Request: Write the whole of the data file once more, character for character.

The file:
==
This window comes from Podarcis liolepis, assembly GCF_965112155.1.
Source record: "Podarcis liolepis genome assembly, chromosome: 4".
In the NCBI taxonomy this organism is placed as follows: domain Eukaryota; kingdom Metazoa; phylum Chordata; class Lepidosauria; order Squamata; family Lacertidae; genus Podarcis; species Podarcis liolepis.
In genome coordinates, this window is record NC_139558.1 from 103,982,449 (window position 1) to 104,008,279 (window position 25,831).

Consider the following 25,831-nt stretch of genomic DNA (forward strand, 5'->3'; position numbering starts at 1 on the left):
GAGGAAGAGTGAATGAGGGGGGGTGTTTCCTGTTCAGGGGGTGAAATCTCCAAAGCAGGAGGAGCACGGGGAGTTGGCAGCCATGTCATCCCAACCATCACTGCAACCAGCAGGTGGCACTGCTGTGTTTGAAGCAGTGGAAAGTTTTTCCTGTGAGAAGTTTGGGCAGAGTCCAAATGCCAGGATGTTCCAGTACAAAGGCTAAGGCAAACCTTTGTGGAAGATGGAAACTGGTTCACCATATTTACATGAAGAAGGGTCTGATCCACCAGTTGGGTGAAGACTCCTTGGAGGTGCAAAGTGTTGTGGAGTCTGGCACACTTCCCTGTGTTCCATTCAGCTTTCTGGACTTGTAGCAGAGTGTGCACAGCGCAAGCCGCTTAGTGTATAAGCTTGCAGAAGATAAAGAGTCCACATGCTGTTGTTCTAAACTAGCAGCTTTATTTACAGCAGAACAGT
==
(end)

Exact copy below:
This window comes from Podarcis liolepis, assembly GCF_965112155.1.
Source record: "Podarcis liolepis genome assembly, chromosome: 4".
In the NCBI taxonomy this organism is placed as follows: domain Eukaryota; kingdom Metazoa; phylum Chordata; class Lepidosauria; order Squamata; family Lacertidae; genus Podarcis; species Podarcis liolepis.
In genome coordinates, this window is record NC_139558.1 from 103,982,449 (window position 1) to 104,008,279 (window position 25,831).

Consider the following 25,831-nt stretch of genomic DNA (forward strand, 5'->3'; position numbering starts at 1 on the left):
GAGGAAGAGTGAATGAGGGGGGGTGTTTCCTGTTCAGGGGGTGAAATCTCCAAAGCAGGAGGAGCACGGGGAGTTGGCAGCCATGTCATCCCAACCATCACTGCAACCAGCAGGTGGCACTGCTGTGTTTGAAGCAGTGGAAAGTTTTTCCTGTGAGAAGTTTGGGCAGAGTCCAAATGCCAGGATGTTCCAGTACAAAGGCTAAGGCAAACCTTTGTGGAAGATGGAAACTGGTTCACCATATTTACATGAAGAAGGGTCTGATCCACCAGTTGGGTGAAGACTCCTTGGAGGTGCAAAGTGTTGTGGAGTCTGGCACACTTCCCTGTGTTCCATTCAGCTTTCTGGACTTGTAGCAGAGTGTGCACAGCGCAAGCCGCTTAGTGTATAAGCTTGCAGAAGATAAAGAGTCCACATGCTGTTGTTCTAAACTAGCAGCTTTATTTACAGCAGAACAGT